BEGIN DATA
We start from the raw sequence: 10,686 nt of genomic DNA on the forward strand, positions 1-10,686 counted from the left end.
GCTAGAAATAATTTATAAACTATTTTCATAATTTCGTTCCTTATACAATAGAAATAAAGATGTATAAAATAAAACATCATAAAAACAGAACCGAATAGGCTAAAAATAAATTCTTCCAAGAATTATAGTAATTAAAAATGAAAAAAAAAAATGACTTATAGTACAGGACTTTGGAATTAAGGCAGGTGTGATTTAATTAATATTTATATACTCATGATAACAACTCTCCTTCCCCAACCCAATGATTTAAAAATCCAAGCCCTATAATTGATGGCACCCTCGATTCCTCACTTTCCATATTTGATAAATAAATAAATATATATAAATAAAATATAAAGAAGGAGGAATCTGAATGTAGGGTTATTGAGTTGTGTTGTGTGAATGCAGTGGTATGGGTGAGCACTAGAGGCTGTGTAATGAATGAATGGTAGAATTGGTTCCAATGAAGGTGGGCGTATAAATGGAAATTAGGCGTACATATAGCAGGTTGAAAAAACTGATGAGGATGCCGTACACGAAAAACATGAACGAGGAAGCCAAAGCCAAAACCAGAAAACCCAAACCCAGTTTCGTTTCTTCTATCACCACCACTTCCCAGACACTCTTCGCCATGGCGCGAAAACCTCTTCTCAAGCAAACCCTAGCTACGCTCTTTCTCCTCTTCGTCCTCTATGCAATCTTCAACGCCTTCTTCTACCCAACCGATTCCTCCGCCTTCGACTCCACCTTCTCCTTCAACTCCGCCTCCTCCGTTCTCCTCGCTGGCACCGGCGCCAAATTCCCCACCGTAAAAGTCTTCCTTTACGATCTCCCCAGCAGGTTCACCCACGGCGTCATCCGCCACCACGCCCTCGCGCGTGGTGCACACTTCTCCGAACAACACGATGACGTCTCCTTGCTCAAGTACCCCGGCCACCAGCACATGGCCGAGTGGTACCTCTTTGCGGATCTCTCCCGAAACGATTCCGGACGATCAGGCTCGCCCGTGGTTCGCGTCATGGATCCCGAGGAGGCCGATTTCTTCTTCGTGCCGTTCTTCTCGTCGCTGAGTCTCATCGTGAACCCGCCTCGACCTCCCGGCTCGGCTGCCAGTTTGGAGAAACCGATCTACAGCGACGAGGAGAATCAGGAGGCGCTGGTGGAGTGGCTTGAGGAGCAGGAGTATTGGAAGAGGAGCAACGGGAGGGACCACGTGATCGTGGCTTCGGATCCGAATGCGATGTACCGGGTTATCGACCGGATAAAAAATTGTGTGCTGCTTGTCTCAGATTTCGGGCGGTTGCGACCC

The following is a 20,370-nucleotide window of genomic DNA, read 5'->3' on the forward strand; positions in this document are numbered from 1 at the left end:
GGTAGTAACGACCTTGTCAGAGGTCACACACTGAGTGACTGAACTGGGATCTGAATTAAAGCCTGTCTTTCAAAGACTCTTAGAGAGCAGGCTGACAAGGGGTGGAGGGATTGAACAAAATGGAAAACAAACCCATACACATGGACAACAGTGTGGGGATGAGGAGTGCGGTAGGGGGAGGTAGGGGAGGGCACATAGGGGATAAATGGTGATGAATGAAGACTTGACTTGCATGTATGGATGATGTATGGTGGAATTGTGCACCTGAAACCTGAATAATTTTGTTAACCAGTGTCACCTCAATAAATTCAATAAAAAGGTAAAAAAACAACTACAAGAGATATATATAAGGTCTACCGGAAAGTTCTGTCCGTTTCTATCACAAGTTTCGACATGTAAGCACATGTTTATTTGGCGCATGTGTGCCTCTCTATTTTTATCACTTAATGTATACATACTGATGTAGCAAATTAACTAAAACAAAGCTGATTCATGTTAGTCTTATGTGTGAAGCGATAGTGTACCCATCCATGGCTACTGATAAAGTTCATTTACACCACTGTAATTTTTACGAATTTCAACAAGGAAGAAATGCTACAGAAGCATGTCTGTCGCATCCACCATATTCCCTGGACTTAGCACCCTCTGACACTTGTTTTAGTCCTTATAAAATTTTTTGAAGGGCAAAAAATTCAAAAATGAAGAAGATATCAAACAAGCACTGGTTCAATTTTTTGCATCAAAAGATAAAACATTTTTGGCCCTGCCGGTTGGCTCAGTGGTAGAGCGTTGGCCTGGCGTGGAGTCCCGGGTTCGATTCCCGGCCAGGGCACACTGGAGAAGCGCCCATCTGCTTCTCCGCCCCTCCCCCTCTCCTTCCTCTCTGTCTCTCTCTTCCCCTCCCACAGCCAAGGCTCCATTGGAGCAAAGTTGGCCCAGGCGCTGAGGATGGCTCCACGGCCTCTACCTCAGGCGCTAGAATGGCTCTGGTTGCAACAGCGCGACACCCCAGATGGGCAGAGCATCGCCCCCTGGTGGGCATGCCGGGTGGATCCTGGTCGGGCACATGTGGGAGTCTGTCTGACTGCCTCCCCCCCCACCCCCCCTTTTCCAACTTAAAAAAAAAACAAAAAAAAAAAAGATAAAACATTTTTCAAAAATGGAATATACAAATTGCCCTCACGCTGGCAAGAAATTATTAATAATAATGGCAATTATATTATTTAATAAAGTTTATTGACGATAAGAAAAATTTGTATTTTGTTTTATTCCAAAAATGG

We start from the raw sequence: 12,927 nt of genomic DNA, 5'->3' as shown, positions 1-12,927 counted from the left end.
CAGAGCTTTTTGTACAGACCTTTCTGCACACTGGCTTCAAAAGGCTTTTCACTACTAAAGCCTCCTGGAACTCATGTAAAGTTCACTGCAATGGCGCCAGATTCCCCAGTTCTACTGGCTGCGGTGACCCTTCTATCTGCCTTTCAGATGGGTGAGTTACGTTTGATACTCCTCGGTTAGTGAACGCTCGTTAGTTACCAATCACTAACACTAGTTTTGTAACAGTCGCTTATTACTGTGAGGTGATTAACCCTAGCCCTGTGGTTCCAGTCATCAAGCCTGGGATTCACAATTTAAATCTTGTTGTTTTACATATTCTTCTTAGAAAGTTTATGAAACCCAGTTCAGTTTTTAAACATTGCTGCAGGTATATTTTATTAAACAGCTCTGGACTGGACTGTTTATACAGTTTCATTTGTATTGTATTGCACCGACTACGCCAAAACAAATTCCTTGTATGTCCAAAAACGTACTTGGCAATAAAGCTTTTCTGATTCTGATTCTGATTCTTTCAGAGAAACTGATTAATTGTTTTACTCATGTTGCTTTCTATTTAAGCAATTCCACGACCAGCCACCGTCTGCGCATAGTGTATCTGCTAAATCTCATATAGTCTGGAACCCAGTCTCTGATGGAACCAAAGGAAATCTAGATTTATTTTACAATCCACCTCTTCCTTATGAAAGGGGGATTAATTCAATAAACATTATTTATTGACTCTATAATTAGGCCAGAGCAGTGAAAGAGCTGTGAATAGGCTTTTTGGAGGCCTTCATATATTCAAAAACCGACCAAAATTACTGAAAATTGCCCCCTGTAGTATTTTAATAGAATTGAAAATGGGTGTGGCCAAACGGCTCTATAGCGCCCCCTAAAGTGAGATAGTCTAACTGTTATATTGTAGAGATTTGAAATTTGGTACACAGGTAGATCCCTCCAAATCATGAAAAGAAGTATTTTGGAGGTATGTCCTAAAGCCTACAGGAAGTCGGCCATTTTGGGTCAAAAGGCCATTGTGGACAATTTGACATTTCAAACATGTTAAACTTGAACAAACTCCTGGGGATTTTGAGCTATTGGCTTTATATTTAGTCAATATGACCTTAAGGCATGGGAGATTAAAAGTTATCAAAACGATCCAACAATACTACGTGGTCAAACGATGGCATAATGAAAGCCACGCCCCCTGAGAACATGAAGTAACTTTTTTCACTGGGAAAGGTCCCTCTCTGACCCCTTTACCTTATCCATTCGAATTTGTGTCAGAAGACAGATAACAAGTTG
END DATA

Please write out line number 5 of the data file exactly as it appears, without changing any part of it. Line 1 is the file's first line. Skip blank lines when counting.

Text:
We start from the raw sequence: 12,927 nt of genomic DNA, 5'->3' as shown, positions 1-12,927 counted from the left end.